As a kid, I was an Arnie guy.
If you followed golf back in the mid-1960s you were either for Arnie or Jack. There was none of this “I kind of like both of them” stuff. It wasn’t that you disliked one; it was more that you passionately loved the other. With Arnold Palmer and Jack Nicklaus, fans chose sides and did not cross lines.
My best friend growing up, Joe Cunis, was a devoted Jack guy. We would have long discussions over who was the better golfer, and in 1965 that was still in dispute. Joe saw Nicklaus’s pure talent and cold-blooded ability to close the deal and win. I saw Arnie’s swashbuckling, go-for-broke style that on more than one occasion led to heart-breaking losses.
Nicklaus was 10 years younger and just beginning his legend, while Palmer was in his prime, with four Masters titles, two British Opens and one very stirring U.S. Open comeback already under his hitched-up belt. But Nicklaus had taken down the King in the 1962 Open at Oakmont, and by ’65, it was beginning to become clear that the Golden Bear was on a career trajectory unlike any other.
I’d been thinking about Arnie this summer ever since seeing him on television at the Masters in April. Now 86, he was unable to join Nicklaus and Gary Player as honorary starters to open the tournament. Instead, he came to the first tee in a wheelchair, and for the first time he looked old and frail. It had been the same scene one month earlier at the Arnold Palmer Invitational when he appeared on camera for an interview, but otherwise was no longer a visible presence around the golf course. People started wondering, “What’s wrong with Arnie?”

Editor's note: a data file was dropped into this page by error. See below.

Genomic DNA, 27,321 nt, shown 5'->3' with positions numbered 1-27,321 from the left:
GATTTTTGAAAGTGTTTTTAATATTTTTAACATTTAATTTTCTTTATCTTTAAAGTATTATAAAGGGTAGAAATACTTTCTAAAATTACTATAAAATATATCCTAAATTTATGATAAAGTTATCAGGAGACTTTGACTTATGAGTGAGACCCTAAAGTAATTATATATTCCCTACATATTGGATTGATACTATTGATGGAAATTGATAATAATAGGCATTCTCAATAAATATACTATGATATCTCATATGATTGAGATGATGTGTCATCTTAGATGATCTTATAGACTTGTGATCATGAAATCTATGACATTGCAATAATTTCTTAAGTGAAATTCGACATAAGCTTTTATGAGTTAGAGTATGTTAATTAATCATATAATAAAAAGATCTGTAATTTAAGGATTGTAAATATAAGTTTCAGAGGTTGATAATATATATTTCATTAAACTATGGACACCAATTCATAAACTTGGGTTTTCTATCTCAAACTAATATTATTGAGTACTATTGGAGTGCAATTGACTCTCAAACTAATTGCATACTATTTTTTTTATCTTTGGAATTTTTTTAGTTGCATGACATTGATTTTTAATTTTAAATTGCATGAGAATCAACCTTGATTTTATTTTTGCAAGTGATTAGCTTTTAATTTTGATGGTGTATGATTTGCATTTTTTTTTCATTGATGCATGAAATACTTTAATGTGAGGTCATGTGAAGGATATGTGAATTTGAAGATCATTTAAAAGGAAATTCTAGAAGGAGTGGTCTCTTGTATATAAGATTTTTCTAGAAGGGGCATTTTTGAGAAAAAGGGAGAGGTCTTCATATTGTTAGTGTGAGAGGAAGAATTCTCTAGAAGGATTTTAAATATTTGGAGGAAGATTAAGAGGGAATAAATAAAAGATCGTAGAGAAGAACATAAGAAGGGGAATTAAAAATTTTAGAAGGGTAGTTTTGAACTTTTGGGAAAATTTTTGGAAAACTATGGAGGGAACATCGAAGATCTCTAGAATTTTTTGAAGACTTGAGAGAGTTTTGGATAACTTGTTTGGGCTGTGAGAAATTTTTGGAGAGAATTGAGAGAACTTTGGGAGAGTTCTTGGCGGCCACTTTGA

We don’t like to see our childhood heroes grow old. It makes us feel old. Palmer hasn’t competed on the PGA Tour in decades, yet he has always appeared vibrant and invincible. To this day, he remains one of golf’s most marketable stars, ranking fifth on Golf Digest’s 2016 list of money earners with $40 million in income. Until the last few years, he would still play golf regularly at the two clubs he owns, Bay Hill Country Club in Florida and Latrobe Country Club in Pennsylvania. There were few concessions to age.
I’m too young to remember Arnie at the peak of his powers, which came from 1958 to 1964 when he won all seven of his major championships. But I became a fan just the same. He was intoxicating to watch, slashing furiously at the golf ball and oozing charisma every step along the way. On the golf course, he was larger than life, a combination of Ted Williams and John Wayne. Who else has a drink named after him?
I first met Palmer in 1980 at the Marlborough Country Club in Marlborough, Massachusetts. He was 50 and in the process of popularizing the Seniors (now called Champions) Tour, just as he’d done with the PGA Tour. I was a young reporter for the local newspaper who was more than a little star-struck, but as was his custom, he was adept at putting nervous folks at ease. I asked him to sign a photograph for my brother, who had recently won a friends/family tournament I have held for the past 35 years. My brother is the worst golfer I have ever played with and only a 40-stroke handicap allowed him to prevail. But Arnie, tongue-in-cheek, signed “From one great champion to another.”
More recently, our paths crossed in 2011 when I pitched a story to Sports Illustrated that linked Palmer with John F. Kennedy. I had discovered a 16-millimeter film that was shot of JFK playing golf at the Hyannisport Club in 1963. Further research revealed that Kennedy had planned to invite Palmer to the White House to view the film and critique his swing. The invitation was going to be extended when Kennedy returned from a trip to Dallas.
Forty-eight years later we took the film to Palmer in Latrobe and he graciously provided his analysis. His advice: “I would have told him to firm up the arms, get over to his right side, then get all the way through to his left side. You could see him shooting in the mid-80s.”
Over the years I grew to admire and cheer for Nicklaus, but I’m still an Arnie guy. That will never change.